Nuclear Physics is a study of atomic nuclei. In other words, it's all about the components and structure of the nucleus. If you ever need help on Nuclear Physics Concepts we are always there for you. In fact, you can enhance your level of understanding regarding the topics lying by using Nuclear Physics Formulas. The Formula Sheet of Nuclear Physics existing includes concepts like Atomic Mass Unit, Size of Nuclei, Mass Defect, and Nuclear Binding Energy, etc. For more concepts and related guidance have a glance at our **Physics Formulas** and clear all your queries.

**1. Nuclear force**

A strong force acts among the nucleons in the nucleus. This force is called nuclear force. The range of this force is of the order of 10^{-14} m. Nuclear force does not depend on charge, depends on spin.

**2. Size of nucleus**

Nucleus is assumed spherical. Its radius and mass number are related as

R = R_{o} A^{1/3} = 1.25 × 10^{-15} A^{1/3} m

**3. Atomic mass unit (amu)**

One amu is equal to \(\left(\frac{1}{12}\right)\) of the mass of one atom of _{6}C^{12}.

1 amu = 1u = 1.66 × 10^{-27} kg

Energy of 1 amu = 931.5 MeV

**4. Mass defect and nuclear binding energy**

In reality the mass of the nucleus is always less than the total mass of its components. The difference is called mass defect. The energy equivalent to this mass defect is called nuclear binding energy.

(a) Mass defect = sum of masses of all nucleons – mass of the nucleus >

Δm = (Zm_{p} + Nm_{n}) – M

= [Zm_{p} + (A – Z)m_{n} – M]

(b) Packing fraction = \(\frac{\text { Mass defect }}{\text { Mass number }}\)

or f = \(\frac{\Delta \mathrm{m}}{\mathrm{A}}=\left(\frac{\mathrm{M}-\mathrm{A}}{\mathrm{A}}\right)\)

(c) Nuclear binding energy = (Δm)c^{2} = Δm (a.m.u) × 931.5 MeV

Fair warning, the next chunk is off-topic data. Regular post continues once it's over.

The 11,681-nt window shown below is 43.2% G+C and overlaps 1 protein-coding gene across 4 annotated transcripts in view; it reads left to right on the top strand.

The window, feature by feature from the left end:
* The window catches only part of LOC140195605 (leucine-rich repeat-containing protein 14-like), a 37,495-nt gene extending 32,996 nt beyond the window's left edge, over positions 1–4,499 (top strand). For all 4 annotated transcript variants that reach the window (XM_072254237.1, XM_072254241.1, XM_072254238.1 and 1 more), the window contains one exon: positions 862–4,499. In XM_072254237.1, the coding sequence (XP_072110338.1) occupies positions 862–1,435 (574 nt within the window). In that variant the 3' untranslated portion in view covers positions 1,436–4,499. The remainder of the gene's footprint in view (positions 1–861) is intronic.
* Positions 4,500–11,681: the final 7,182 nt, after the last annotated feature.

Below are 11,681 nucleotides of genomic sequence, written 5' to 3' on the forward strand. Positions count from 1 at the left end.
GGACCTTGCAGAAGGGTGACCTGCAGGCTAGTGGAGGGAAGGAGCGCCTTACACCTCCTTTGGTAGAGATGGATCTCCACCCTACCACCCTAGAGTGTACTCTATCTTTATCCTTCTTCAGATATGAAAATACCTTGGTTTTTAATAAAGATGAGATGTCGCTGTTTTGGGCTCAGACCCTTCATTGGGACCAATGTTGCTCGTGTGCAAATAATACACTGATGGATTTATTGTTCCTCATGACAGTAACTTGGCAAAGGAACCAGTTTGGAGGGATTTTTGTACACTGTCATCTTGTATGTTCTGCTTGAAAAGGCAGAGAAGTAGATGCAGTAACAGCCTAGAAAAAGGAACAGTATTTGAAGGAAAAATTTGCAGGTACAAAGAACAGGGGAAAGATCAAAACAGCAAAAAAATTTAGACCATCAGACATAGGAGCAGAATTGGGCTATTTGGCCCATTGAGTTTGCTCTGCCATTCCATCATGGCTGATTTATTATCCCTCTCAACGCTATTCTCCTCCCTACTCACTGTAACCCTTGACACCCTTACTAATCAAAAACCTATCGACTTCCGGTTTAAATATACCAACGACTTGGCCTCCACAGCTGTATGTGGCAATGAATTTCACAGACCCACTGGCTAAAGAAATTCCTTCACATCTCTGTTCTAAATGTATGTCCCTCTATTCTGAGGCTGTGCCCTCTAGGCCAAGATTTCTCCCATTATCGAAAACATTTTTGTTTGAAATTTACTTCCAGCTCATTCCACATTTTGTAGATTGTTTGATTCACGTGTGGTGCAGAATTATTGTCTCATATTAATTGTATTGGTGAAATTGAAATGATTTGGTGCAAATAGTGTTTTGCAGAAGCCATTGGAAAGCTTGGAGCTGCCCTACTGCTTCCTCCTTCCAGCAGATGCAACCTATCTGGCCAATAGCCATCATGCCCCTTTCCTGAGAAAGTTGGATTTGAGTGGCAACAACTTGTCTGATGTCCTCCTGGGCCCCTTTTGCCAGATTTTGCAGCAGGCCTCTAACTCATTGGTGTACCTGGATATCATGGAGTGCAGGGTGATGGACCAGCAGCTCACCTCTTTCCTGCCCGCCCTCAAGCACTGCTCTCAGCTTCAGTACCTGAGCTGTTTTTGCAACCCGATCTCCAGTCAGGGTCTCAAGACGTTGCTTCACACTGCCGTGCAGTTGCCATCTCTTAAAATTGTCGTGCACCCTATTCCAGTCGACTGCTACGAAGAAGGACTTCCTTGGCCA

(d) Binding energy per nucleon

= \(\frac{\text { Nuclear binding energy }}{\text { Mass number }}\)

= \(\frac{(\Delta \mathrm{m}) \mathrm{c}^{2}}{\mathrm{A}}\)

\(\overline { B.E } \) = \(\frac{\left[\mathrm{Zm}_{\mathrm{p}}+(\mathrm{A}-\mathrm{Z}) \mathrm{m}_{\mathrm{n}}-\mathrm{M}\right] \mathrm{c}^{2}}{\mathrm{A}}\)

Binding energy curve:

**5. Nuclear reactions**

Nuclear reactions take place when the nucleus of an atom is bombarded with high energy protons, neutrons, α-particles, deuterons, γ-rays etc.

Following conservation laws are obeyed in the nuclear reactions:

- Mass-energy conservation law.
- Linear momentum conservation law.
- Angular momentum conservation law.
- Charge conservation law.
- Nucleon conservation law.

Q-value- The equivalent energy corresponding to the net loss of mass in a reaction is called ‘Q’ value.

As in _{Z}X^{A} → _{Z1}X^{A1} + _{Z2}X^{A2} + Q

Q = (M_{x} – M_{Y1} – M_{Y2})c^{2}

= (A_{1}E_{b1} + A_{2}E_{b2} – AE_{b})

Where E_{b} is binding energy per nucleon.

**6. Neutrons**

Neutron was discovered by Chadwick in 1932. Neutron is a neutral particle. Its mass is slightly greater than that of proton. Mass of neutron is 1.675 × 10^{-27} kg.

**7. Nuclear fission**

The process in which a heavy nucleus breaks-up into two nearly equal nuclei and a large amount of energy is released is called nuclear fission

_{92}U^{235} + _{0}n^{1} → (_{92}U^{236}) → _{56}Ba^{141} + _{36}Kr^{92} + 3_{0}n^{1} + Q

Q ≈ 200 MeV per fission

Atomic bombs based on the principle of nuclear fission of uncontrolled chain reaction.

**8. Controlled chain reaction and atomic reactor**

In controlled chain reaction the rate of fissions is controlled. Therefore, this j process is slow. This process is used for the production of electricity in an I atomic reactor. Main parts of an atomic reactor are:

- Nuclear fuel as U
^{235}, Pu^{239} - Moderator as D
_{2}O (Heavy water), graphite. - Coolant as water, air, CO
_{2}, liquid Na. - Controller as cadmium.
- Shield as thick concrete wall or thick lead sheet

**9. Nuclear fusion**

When two light nuclei combine to form a heavy nucleus, the process is called nuclear fusion. This process is possible only at very high temperatures ~10^{7} K. Energy produced in sun and stars is due nuclear fusion.

4_{1}H^{1} → _{2}He^{4} + 2β^{+} + 2v + Q

Q ≈ 24.7 MeV per cycle.

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